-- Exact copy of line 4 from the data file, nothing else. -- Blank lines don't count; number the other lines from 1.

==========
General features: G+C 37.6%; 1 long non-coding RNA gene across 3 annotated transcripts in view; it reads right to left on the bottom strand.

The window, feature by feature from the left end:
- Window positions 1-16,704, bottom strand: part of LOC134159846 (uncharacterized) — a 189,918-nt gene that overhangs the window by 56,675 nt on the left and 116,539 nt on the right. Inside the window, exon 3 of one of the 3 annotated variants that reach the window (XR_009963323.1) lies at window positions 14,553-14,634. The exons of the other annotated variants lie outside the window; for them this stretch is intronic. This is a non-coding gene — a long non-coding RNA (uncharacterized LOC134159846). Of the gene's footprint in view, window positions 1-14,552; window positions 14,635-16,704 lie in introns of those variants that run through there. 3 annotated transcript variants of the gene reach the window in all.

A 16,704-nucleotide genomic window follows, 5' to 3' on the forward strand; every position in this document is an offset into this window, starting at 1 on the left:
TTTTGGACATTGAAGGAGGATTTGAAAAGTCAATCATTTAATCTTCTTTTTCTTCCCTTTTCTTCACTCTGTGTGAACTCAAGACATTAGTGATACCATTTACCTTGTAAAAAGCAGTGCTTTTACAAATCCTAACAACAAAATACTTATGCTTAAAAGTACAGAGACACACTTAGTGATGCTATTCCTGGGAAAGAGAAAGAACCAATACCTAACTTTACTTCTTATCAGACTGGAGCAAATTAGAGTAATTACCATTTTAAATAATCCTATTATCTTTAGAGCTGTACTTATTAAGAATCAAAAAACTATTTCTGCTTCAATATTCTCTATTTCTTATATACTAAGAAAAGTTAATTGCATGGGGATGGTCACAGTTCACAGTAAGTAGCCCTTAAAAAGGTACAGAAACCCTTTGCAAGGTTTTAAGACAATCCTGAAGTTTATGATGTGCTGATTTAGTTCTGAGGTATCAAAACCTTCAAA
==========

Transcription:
A 16,704-nucleotide genomic window follows, 5' to 3' on the forward strand; every position in this document is an offset into this window, starting at 1 on the left: